Voluble and silent, funny and grim.
Sep 11, 2006, Vol. 11, No. 48 • By JOHN SIMON
Beckett Remembering/ Remembering Beckett
In this Samuel Beckett centenary year, a slew of books by or about him have come out, including a four-volume collected works. But it needs no centenary for Beckett items to pop up. Posthumous tomes--by or about Beckett, new or reprinted-- proliferate.
Beckett Remembering/Remembering Beckett: A Centenary Celebration (hereafter BRRB) is one charming volume. The title minimizes punctuation, with BECKETT always in block capitals. And a capital book it is, edited by the spouses James and Elizabeth Knowlson, James being also the author of Damned to Fame: The Life of Samuel Beckett which, supplemented by BRRB, strikes me as the definitive biography.
Samuel Beckett (1906-1989) made vivid impressions on whomever he came in contact with: Remembrances, letters, significant pictures, and objects keep materializing.
Playwright and fictionist, but also poet and (unsuccessful) critic, Beckett survives also as a magnificent eccentric to whose name anecdotes cling in inexhaustible array.
For someone who, in his work and often in his life, was an advocate for and seeker after extinction--whose artistic career was a voyage toward diminishment of every kind and, ultimately, silence, disappearance, death--he nevertheless managed to turn lopping and dropping off into a grimly droll, grotesquely diverting, oeuvre and existence.
Happily for us, he was an uncannily acute hearer and observer, whether of the outside world or the one inside him. And the smaller the world of his fictional or dramatic characters became, the more they--or, rather, he--could squeeze out of that smallness. Godlike, he was in the details.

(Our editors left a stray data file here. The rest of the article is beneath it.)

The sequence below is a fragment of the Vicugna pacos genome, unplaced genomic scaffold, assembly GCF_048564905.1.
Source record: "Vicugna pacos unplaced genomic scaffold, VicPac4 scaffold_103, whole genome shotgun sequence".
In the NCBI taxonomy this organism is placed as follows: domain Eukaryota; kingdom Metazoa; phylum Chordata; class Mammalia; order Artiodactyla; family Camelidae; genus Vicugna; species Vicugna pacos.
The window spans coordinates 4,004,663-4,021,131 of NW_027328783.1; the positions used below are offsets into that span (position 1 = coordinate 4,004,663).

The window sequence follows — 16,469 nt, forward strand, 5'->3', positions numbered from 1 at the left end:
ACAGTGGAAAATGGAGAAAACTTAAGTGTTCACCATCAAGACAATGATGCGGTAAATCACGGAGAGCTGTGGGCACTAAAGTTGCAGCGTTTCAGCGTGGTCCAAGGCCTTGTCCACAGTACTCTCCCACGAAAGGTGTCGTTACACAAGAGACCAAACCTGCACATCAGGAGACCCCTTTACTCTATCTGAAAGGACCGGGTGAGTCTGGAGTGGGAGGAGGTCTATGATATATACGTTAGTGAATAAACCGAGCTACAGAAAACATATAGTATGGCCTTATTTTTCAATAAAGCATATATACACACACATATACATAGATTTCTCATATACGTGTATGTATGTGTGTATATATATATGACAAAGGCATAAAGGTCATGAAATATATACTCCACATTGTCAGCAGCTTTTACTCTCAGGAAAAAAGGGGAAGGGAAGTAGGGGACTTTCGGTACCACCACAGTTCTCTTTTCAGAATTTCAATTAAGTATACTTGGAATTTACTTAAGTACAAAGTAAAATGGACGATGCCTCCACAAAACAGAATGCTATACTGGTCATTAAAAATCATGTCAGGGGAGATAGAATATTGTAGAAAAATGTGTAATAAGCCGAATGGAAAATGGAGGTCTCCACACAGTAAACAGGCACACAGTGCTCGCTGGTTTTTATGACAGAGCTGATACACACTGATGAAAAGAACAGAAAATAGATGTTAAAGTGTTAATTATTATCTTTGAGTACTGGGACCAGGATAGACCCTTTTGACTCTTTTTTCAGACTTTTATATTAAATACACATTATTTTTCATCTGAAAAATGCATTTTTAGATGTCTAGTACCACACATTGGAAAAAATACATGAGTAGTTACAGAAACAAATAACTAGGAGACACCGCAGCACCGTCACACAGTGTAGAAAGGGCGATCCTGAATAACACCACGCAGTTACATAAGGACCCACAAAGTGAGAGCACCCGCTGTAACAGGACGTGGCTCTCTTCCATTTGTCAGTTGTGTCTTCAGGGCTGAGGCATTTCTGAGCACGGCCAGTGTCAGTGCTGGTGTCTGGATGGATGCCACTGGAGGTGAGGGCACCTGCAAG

BRRB is partly the man reminiscing about his childhood and younger years, partly others, from famous to obscure, reminiscing about him. The sources are letters, conversations, articles, interviews, with not a few pieces solicited especially for this book. There are also a goodly number of pictures of Beckett and people and places in the book, and of productions of the plays, often as directed by himself. Productions in French and English, the languages he wrote in, but also from Germany, where, too, he directed. The book's effectiveness is increased by copious head- and footnotes by the authors, but never endnotes, thus obviating the tiresome labor of flipping back and forward, and making BRRB not only readable and informative, but also eminently user-friendly.
We learn a good deal about Beckett's bourgeois Anglo-Protestant boyhood in Catholic Ireland, about his alternating Sundays of long walks with Dad and churchgoing with Mom. "The Bible," Sam has said, "was an important influence on my work. I've always felt it's a wonderful transcript, inaccurate but wonderful." He liked his easygoing businessman father, and feared and loved his strict, dog-loving mother. He and his brother Frank, with a scientific bent very different from Sam's, were similar in their shyness about girls, never even talking to the ones with whom they played tennis.
Sam was naturally athletic, excelling at sports and games, but equally interested in Gilbert and Sullivan operettas. He could sing their arias almost letter-perfectly while accompanying himself on the piano.
Schoolmates recall Sam's keen sense of humor, his charming smile, his sometimes bizarre behavior. Not very sociable, he tended to keep to himself. This was so also later, at Trinity College, which he sometimes represented in sports. His field was Romance Languages and Literatures; after graduating, he worked on Jules Romains and unanimism, and the poet Pierre-Jean Jouve.
He also taught at Trinity, but, afraid of his students, he was not a good teacher. Some found him brilliant; others, an exhausted aesthete despising them. They wished he would explain his explanations. A typical sample: "Rimbaud harpooned his similes, but Verlaine netted them." Often he escaped abroad. He spent much time in Kassel, Germany, home of his first cousin, Peggy, with whom he conducted a two-year affair.
He spent more and more time in Paris, where he also studied, and, meeting James Joyce, became his part-time secretary. Poor and abstemious, he could make a dinner of two ounces of cheese bought at a little charcuterie. A more permanent stop, too, was London, where he went for psychoanalysis, outlawed in Ireland. He had a couple of years of it while also peddling his novel, Murphy. He failed at being a critic, and kept getting rejections from publishers. When Rutledge finally brought out the novel, it did poorly.